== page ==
Does being an influencer really pay?

By Danielle van Wyk

Five years ago, if you’d have told your parents you were becoming a “social media influencer” they would have had any number of reactions, from disappointment to confusion.

But this career-stream has grown in leaps and bounds, both globally and locally, as South Africans increasingly realise its financial potential. Along with its growing popularity, there has also been a shift towards young adults and teenagers entering the space.

This week Justmoney looks behind the scenes to see what it takes to become an influencer in South Africa, and whether it is financially feasible.

What do influencers do?

Simply put, an influencer is a person who gets paid or compensated to share content on social media platforms, such as Instagram, YouTube, and Facebook. This content is usually centred around a product or a brand and the aim is to promote the brand so that their followers are convinced to buy into it.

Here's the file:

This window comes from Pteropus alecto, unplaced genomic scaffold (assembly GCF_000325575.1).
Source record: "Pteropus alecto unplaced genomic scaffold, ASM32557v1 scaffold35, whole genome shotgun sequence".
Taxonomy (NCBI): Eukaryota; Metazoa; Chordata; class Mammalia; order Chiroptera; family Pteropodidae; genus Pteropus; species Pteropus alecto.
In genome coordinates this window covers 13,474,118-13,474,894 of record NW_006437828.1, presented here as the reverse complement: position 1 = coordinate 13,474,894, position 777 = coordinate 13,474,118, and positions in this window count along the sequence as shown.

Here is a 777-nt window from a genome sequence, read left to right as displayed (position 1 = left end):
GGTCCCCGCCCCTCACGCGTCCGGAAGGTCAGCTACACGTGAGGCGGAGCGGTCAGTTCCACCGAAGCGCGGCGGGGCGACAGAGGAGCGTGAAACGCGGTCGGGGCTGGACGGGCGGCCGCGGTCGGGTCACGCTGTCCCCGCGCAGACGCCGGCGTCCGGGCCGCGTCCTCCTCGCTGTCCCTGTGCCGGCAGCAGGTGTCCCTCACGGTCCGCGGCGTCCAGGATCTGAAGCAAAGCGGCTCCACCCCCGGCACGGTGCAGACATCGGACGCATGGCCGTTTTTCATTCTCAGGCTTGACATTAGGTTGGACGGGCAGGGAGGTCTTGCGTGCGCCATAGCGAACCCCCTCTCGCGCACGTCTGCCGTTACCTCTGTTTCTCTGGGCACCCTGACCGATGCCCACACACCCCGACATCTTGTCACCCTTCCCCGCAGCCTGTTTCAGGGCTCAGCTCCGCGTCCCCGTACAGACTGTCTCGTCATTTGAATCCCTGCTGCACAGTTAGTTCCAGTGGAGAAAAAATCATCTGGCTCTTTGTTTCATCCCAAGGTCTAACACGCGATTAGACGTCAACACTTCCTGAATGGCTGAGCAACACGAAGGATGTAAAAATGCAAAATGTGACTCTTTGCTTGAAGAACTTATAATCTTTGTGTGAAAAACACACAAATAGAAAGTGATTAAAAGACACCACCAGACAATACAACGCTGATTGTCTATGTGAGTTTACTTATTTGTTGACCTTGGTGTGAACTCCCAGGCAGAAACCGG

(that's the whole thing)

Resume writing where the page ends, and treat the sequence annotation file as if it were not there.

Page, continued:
Influencers start by growing their social media presence or following and establishing their focus such as fashion, food, or travel. Depending on their interest, brands will then approach these influencers with the intent of leveraging off their social reach.

Brands may directly reach out to influencers with the intent to do a product collaboration, they could send influencers media drop-offs to inspire them to use their products, or they might invite them to a product launch in the hope of it reaching their followers. 

While this may sound easy enough, the challenge is to build a big enough following and to properly establish yourself as a “thought leader” in a specific interest.

Does being an influencer pay?

“The goal for every influencer is to make bank and get paid, but very few South Africans can claim to actually be a full-time influencer,” says Matthew Jacobs, or ‘Matte Jacobs’ as he is known to his 7,000-follower base on Instagram, who’s a social-media influencer.